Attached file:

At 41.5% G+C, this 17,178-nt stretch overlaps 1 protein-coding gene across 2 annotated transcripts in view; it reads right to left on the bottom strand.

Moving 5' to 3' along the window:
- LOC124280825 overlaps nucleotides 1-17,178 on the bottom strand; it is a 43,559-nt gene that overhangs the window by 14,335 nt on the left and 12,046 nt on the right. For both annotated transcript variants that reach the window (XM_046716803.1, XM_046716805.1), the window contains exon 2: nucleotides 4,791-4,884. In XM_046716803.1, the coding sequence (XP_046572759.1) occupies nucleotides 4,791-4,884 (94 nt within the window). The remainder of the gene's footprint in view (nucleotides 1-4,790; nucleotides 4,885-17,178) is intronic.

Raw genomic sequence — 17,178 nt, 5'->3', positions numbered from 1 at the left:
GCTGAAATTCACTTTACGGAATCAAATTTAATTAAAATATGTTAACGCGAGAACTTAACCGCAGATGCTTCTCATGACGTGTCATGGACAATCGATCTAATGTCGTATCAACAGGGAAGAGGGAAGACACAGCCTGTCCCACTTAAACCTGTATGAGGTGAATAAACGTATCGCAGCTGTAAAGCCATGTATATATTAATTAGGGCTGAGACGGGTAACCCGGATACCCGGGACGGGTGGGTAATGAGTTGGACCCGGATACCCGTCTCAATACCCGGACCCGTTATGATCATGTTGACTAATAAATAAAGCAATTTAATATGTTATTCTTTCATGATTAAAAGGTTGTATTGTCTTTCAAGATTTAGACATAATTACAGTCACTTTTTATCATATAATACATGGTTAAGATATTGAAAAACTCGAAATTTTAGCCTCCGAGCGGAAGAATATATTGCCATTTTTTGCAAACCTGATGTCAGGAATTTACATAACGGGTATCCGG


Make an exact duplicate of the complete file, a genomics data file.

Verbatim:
At 41.5% G+C, this 17,178-nt stretch overlaps 1 protein-coding gene across 2 annotated transcripts in view; it reads right to left on the bottom strand.

Moving 5' to 3' along the window:
- LOC124280825 overlaps nucleotides 1-17,178 on the bottom strand; it is a 43,559-nt gene that overhangs the window by 14,335 nt on the left and 12,046 nt on the right. For both annotated transcript variants that reach the window (XM_046716803.1, XM_046716805.1), the window contains exon 2: nucleotides 4,791-4,884. In XM_046716803.1, the coding sequence (XP_046572759.1) occupies nucleotides 4,791-4,884 (94 nt within the window). The remainder of the gene's footprint in view (nucleotides 1-4,790; nucleotides 4,885-17,178) is intronic.

Raw genomic sequence — 17,178 nt, 5'->3', positions numbered from 1 at the left:
GCTGAAATTCACTTTACGGAATCAAATTTAATTAAAATATGTTAACGCGAGAACTTAACCGCAGATGCTTCTCATGACGTGTCATGGACAATCGATCTAATGTCGTATCAACAGGGAAGAGGGAAGACACAGCCTGTCCCACTTAAACCTGTATGAGGTGAATAAACGTATCGCAGCTGTAAAGCCATGTATATATTAATTAGGGCTGAGACGGGTAACCCGGATACCCGGGACGGGTGGGTAATGAGTTGGACCCGGATACCCGTCTCAATACCCGGACCCGTTATGATCATGTTGACTAATAAATAAAGCAATTTAATATGTTATTCTTTCATGATTAAAAGGTTGTATTGTCTTTCAAGATTTAGACATAATTACAGTCACTTTTTATCATATAATACATGGTTAAGATATTGAAAAACTCGAAATTTTAGCCTCCGAGCGGAAGAATATATTGCCATTTTTTGCAAACCTGATGTCAGGAATTTACATAACGGGTATCCGG